In a July 28 National Association of Realtors press release, NAR chief economist Lawrence Yun spoke true words of wisdom when he said, “The best way to ensure a more solid recovery in housing is to simply return to normal, sound credit standards so more creditworthy home buyers can get a mortgage.”
Yun’s comment follows the announcement by NAR that, “Pending home sales increased in June following a wide swing down in April.” The Pending Home Sales Index, an indicator based on contract signings, rose to 90.0 % in June (from 88.8 % in May).
On average, it takes between one and two months for a property to close after it has received an offer. Yun suggests that, “The two consecutive months of rising activity should lead to overall improvement in closed sales in upcoming months.”
While for us in the Northeast the Pending Home Sales Index shows a 0.4 % dip down from May, it is actually 19.4 % higher than in June of 2010.
Existing-home sales, this year, are expected to rise slightly above 2010 totals, to reach 5.0 million. This is reassuring. When you consider the tribulations of market and regulations, home buyers and sellers alike might have good reason to feel insecure. However, it is clear that their determination and confidence remain a driving force, as revealed by the Pending Home Sales Index results.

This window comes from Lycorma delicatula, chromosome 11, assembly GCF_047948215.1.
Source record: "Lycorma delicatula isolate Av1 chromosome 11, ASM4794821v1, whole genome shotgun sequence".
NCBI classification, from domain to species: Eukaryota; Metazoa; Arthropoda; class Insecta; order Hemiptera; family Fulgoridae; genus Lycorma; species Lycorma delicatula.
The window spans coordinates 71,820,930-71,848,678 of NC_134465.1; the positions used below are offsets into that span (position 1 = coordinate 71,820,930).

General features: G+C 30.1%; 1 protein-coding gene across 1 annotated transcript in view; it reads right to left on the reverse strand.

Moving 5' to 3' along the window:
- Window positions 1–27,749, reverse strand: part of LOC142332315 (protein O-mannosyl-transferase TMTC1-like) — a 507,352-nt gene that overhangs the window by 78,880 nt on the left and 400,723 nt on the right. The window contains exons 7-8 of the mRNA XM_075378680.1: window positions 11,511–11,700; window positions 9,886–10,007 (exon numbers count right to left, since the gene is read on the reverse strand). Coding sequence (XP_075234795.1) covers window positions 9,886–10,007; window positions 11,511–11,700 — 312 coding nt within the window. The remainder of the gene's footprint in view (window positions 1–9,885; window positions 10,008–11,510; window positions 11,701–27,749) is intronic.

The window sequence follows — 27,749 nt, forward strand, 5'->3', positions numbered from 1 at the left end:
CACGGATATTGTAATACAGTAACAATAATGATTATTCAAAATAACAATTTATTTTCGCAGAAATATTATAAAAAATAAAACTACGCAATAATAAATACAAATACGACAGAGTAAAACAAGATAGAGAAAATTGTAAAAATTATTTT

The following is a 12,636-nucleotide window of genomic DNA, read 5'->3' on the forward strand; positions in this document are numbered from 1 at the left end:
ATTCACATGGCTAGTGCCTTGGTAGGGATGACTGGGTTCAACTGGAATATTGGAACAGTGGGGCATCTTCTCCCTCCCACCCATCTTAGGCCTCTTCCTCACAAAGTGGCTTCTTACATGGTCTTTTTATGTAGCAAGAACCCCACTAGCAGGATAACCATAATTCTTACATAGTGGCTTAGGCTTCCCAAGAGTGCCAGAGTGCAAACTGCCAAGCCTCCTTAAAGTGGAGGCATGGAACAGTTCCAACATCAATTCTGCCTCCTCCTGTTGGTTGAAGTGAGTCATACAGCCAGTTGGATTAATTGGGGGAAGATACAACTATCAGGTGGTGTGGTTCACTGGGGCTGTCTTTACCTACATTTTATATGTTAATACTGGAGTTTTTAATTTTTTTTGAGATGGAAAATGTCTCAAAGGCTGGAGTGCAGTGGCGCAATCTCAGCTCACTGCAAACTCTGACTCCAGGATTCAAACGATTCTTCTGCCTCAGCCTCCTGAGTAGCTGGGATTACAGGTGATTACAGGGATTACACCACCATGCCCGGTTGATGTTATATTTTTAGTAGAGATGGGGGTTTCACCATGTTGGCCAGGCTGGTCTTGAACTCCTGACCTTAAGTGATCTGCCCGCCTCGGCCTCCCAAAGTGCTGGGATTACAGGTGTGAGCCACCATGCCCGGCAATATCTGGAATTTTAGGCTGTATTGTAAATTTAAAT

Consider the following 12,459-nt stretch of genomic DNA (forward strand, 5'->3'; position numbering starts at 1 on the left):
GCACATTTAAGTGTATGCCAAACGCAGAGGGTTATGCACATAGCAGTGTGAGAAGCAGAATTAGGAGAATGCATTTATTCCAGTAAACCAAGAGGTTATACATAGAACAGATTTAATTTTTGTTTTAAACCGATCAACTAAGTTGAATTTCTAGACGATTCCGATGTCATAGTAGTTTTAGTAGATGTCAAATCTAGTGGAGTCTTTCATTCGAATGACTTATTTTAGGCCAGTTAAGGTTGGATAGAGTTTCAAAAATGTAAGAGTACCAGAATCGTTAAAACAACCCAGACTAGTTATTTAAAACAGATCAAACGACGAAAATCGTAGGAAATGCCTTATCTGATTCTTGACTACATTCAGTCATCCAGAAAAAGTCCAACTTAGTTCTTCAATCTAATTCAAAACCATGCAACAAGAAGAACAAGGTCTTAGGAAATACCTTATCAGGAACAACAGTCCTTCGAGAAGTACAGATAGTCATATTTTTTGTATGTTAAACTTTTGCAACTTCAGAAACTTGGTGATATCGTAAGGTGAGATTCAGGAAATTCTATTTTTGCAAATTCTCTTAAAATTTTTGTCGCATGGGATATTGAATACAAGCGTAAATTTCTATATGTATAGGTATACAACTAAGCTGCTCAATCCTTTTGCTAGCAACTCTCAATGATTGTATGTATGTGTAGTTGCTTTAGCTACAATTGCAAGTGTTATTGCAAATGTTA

This may also confirm that, increasingly, home buyers and sellers do not come to the market blindly. More have developed an action plan that is tailored to their true needs and means and that is founded on sound research and information.
After all, when it looks like the system (any system) appears to be failing us, it is only natural to turn to a creative approach. This requires an unwavering belief in possibilities. As a nation, we have long demonstrated that we do have that strength of character. This, also, is what inevitably leads to changes in “the system”, for it must eventually mold to our vision.
As individuals persistently make sound standards a part of their own personal goals and actions, they send a strong message in favor of better practices.
Click HERE to read the full NAR article.